In my personal experience, and talking to agents and vendors, many people blow their best chance of selling well by going to market with an inflated asking price. This is especially true in falling markets, like the current one.
‘Selling well’ means getting the best price possible reasonably quickly, given your property and the state of the market. It’s much more challenging to do this in a market downturn. Almost anyone can sell well in a boom.
Agents often get blamed for advising clients to ask too much, but vendors are also partly to blame. They tend to go with agents who dangle a high price before their eyes, so agents who are more realistic about prices get nothing to sell. Consequently, all agents have an incentive to start high, on the assumption that vendors will be ground down by reality. The real problem is the lack of transparency that obscures market prices from buyers and sellers. The Spanish State is responsible for that.
I have bitter experience of going to market with too high a price. I did it with the only two things of value I have ever tried to sell; a motor boat, and an island.
That sinking feeling
Back at the start of the last crisis, around 2010, I decided to sell a motorboat I had been given as a wedding present. I hardly ever used it, because my wife didn’t enjoy going in it, and it was costing me more than 1,000€ a year to maintain out of the water. Best thing to do was sell.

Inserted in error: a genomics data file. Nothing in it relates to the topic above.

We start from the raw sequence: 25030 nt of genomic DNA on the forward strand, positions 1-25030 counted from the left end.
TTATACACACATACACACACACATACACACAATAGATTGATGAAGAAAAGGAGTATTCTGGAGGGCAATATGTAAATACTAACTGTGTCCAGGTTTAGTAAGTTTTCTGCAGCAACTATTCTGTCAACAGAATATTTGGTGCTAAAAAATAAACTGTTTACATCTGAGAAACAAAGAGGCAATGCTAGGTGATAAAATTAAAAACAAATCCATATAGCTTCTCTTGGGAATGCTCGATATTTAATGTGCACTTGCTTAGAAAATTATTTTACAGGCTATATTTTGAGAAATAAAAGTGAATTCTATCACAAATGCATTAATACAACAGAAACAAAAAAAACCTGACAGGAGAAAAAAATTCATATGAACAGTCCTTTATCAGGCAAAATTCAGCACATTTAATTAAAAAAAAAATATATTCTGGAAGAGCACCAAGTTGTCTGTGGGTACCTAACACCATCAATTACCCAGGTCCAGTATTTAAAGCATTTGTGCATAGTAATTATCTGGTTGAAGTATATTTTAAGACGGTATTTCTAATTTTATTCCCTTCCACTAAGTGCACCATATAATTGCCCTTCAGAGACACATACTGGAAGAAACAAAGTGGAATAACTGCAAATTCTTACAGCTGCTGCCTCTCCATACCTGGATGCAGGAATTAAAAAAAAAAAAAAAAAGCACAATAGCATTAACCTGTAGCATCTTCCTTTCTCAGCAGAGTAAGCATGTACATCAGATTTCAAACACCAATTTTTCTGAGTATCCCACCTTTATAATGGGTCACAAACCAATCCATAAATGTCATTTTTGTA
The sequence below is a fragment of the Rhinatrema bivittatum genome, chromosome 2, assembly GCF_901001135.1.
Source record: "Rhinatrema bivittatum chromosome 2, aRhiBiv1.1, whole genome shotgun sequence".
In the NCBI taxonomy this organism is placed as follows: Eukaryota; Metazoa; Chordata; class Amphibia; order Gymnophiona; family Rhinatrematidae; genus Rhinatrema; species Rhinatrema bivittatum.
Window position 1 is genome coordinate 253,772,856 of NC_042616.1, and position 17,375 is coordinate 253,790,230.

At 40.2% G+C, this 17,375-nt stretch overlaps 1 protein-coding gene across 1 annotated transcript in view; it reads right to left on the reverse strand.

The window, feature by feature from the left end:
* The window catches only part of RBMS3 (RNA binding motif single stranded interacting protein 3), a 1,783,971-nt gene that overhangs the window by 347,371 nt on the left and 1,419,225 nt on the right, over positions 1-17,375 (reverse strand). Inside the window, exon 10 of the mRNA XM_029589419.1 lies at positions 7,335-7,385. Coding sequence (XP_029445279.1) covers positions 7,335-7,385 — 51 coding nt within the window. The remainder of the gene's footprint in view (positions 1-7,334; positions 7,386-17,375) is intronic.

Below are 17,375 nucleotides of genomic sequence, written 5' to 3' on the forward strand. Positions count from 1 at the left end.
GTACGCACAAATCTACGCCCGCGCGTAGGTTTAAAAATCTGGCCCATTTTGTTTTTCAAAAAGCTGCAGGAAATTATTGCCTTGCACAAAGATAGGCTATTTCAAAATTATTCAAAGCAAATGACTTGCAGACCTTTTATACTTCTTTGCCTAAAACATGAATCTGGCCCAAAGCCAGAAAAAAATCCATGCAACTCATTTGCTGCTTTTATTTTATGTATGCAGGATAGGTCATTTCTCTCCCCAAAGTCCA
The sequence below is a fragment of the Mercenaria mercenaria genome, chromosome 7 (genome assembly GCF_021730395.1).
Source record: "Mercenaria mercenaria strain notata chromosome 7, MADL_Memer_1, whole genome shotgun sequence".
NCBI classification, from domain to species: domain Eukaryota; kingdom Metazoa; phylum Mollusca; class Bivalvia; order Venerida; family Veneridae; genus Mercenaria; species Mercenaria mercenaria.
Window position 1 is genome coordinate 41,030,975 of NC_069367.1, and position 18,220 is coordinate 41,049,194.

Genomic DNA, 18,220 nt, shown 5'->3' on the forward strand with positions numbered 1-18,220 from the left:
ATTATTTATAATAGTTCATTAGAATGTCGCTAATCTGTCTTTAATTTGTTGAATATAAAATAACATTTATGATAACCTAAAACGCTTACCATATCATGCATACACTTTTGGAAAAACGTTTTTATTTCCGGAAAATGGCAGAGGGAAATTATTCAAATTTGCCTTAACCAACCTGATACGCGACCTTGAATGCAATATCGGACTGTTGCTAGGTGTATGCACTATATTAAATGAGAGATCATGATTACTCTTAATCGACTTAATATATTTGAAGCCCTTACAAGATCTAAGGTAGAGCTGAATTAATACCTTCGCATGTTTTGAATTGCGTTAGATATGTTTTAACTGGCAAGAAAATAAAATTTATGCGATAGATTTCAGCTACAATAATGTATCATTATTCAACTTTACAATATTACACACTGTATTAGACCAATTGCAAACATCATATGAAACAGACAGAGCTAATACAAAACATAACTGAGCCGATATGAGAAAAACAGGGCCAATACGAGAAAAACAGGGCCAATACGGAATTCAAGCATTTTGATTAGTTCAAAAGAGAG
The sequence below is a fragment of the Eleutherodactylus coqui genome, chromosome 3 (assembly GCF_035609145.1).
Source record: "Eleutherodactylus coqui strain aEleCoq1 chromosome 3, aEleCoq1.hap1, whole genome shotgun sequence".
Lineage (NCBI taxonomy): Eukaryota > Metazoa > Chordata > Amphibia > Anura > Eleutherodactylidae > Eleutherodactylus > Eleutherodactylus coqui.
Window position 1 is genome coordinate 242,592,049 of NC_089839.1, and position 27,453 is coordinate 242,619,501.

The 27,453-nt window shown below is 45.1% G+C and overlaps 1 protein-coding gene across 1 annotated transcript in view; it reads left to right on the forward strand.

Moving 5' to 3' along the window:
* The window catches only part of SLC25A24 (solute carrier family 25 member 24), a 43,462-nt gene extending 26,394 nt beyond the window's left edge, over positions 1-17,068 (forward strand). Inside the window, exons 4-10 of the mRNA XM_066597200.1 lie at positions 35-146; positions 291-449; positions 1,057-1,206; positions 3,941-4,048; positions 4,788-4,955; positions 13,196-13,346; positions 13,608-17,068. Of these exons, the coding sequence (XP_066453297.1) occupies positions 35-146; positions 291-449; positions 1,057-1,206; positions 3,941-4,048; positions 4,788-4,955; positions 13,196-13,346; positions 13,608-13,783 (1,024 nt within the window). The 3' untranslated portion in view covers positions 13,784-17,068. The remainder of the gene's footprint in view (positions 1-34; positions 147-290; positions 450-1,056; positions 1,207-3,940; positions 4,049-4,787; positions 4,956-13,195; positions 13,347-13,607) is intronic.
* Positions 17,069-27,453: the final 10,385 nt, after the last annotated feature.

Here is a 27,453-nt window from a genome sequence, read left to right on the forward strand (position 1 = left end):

But it’s not easy selling boats in a crisis, especially not in a small market like Formentera, where my boat was kept. I had no idea how hard it was going to be.
My boat coast €25,000 new, and was in perfect condition. I asked the owner of the local boat shop how much to ask, and he advised 13,000€. I was shocked how low that was compared to what it had cost, but went with his advice as I knew nothing about the price of boats, or the second-hand boat market.
Three years later, having spent more than 3,000€ to maintain the boat out of the water, I sold it for €4,999. Dealing with the boat, managing ads at different portals, and trying to find a buyer had taken up a lot of my time. I would have been much better off selling in 2010 for 4,999€ when I first put it on the market, but of course, hindsight is a wonderful thing.
In fact, I think I could have sold it for more than 4,999€ had I hit the market with the right asking price in 2010. At the time 13,000€ was not the highest asking price, but it definitely wasn’t at the low end. I should have started at 9,999€ to attract bargain hunters at that moment (prices only went down). It would have been a bargain at the time, but it would have been painful for me to feel like I was giving it away. As it was, I had to go through years of frustration to get my expectations beaten down. In the end I was ready to sell for 1€.